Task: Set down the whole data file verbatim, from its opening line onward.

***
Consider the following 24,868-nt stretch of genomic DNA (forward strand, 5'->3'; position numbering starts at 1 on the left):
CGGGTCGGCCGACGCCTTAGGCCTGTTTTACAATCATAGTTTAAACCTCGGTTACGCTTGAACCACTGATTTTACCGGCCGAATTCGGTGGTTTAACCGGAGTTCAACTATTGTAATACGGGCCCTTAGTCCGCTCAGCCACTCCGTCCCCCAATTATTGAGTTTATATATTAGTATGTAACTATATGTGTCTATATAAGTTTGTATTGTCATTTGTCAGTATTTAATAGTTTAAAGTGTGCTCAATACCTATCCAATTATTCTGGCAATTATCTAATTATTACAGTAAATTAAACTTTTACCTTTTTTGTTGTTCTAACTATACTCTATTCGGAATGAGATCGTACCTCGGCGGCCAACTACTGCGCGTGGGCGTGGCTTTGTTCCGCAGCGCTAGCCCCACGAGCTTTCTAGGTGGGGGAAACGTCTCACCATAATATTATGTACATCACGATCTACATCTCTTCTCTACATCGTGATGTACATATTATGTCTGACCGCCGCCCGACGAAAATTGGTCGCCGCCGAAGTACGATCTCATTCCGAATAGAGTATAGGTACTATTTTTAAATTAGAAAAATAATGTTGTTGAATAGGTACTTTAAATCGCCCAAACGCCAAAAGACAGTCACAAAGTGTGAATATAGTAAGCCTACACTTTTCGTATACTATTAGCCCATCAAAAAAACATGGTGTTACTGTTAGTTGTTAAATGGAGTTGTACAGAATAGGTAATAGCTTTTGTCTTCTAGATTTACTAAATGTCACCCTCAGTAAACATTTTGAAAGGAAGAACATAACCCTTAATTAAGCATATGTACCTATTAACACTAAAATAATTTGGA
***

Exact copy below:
Consider the following 24,868-nt stretch of genomic DNA (forward strand, 5'->3'; position numbering starts at 1 on the left):
CGGGTCGGCCGACGCCTTAGGCCTGTTTTACAATCATAGTTTAAACCTCGGTTACGCTTGAACCACTGATTTTACCGGCCGAATTCGGTGGTTTAACCGGAGTTCAACTATTGTAATACGGGCCCTTAGTCCGCTCAGCCACTCCGTCCCCCAATTATTGAGTTTATATATTAGTATGTAACTATATGTGTCTATATAAGTTTGTATTGTCATTTGTCAGTATTTAATAGTTTAAAGTGTGCTCAATACCTATCCAATTATTCTGGCAATTATCTAATTATTACAGTAAATTAAACTTTTACCTTTTTTGTTGTTCTAACTATACTCTATTCGGAATGAGATCGTACCTCGGCGGCCAACTACTGCGCGTGGGCGTGGCTTTGTTCCGCAGCGCTAGCCCCACGAGCTTTCTAGGTGGGGGAAACGTCTCACCATAATATTATGTACATCACGATCTACATCTCTTCTCTACATCGTGATGTACATATTATGTCTGACCGCCGCCCGACGAAAATTGGTCGCCGCCGAAGTACGATCTCATTCCGAATAGAGTATAGGTACTATTTTTAAATTAGAAAAATAATGTTGTTGAATAGGTACTTTAAATCGCCCAAACGCCAAAAGACAGTCACAAAGTGTGAATATAGTAAGCCTACACTTTTCGTATACTATTAGCCCATCAAAAAAACATGGTGTTACTGTTAGTTGTTAAATGGAGTTGTACAGAATAGGTAATAGCTTTTGTCTTCTAGATTTACTAAATGTCACCCTCAGTAAACATTTTGAAAGGAAGAACATAACCCTTAATTAAGCATATGTACCTATTAACACTAAAATAATTTGGA